The working arrangement between Pacific Northwest promoter Don Owen and Northern California promoter Roy Shire not only allowed for Patterson and Stevens to defend their World tag team titles but also allowed Pat to challenge Gene Kiniski for the NWA World Heavyweight title in Portland, Oregon on December 2, 1966.  Indeed, it was a safe bet that Shire no loner felt that Pat looked like “shit”.  Also during that December tour of the Pacific Northwest Pat would regain the Pacific Northwest Heavyweight title by beating Tony Borne.  It was the belt he had lost shortly before leaving Portland 2 years before.  It didn’t last long of course as Pat would drop the belt back to Borne 9 days later on December 18th, and the Blonde Bombers were soon back in San Francisco.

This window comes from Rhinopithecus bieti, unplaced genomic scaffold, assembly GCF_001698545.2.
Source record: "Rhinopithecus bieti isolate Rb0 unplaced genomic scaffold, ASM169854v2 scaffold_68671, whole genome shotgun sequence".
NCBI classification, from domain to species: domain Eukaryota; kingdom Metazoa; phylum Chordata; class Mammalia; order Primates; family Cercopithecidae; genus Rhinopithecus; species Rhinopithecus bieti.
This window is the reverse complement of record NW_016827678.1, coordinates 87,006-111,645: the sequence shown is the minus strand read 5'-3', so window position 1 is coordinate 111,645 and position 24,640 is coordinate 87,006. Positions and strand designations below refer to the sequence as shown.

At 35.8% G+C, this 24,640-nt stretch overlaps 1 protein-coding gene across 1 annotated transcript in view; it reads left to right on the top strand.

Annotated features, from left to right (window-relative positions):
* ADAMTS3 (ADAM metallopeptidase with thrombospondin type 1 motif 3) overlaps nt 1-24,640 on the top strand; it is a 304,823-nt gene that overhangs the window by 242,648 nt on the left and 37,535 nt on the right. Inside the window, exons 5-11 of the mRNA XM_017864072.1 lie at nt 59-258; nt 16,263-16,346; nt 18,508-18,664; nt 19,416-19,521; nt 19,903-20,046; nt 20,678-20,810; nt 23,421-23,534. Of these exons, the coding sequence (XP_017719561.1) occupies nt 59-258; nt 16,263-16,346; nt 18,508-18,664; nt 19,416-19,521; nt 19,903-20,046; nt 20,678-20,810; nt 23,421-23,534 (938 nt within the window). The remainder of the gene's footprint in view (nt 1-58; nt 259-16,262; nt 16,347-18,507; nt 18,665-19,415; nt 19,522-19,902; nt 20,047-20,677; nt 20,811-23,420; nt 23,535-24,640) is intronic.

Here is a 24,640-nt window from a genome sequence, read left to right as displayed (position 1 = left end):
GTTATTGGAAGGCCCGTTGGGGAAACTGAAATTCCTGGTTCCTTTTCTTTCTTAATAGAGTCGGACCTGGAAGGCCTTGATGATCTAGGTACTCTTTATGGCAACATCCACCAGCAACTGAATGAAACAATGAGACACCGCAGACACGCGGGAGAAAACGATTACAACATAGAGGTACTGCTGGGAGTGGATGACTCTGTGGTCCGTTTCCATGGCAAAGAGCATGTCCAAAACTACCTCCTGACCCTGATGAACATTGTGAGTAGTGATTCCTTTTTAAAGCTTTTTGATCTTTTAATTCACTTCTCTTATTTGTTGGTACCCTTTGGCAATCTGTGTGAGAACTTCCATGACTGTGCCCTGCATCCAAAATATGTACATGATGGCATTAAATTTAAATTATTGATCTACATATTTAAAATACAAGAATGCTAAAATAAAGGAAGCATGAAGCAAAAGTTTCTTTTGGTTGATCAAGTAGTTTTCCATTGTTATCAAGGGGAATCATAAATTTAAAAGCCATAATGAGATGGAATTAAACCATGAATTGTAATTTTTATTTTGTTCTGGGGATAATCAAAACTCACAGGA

Not long after the arrived back in Northern California Ray and Pat would lose their belts to two very tough customers in the team of Cyclone Negro and the Mongolian Stomper at the San Francisco Cow Palace on New Year Eve.  Negro and the Stomper were merely keeping the belts warm for them however as they made short work of them in the rematch 3 weeks later at the Cow Palace’s first show of the New Year on January 21, 1967, winning 2 out of the 3 falls in less than 16 minutes.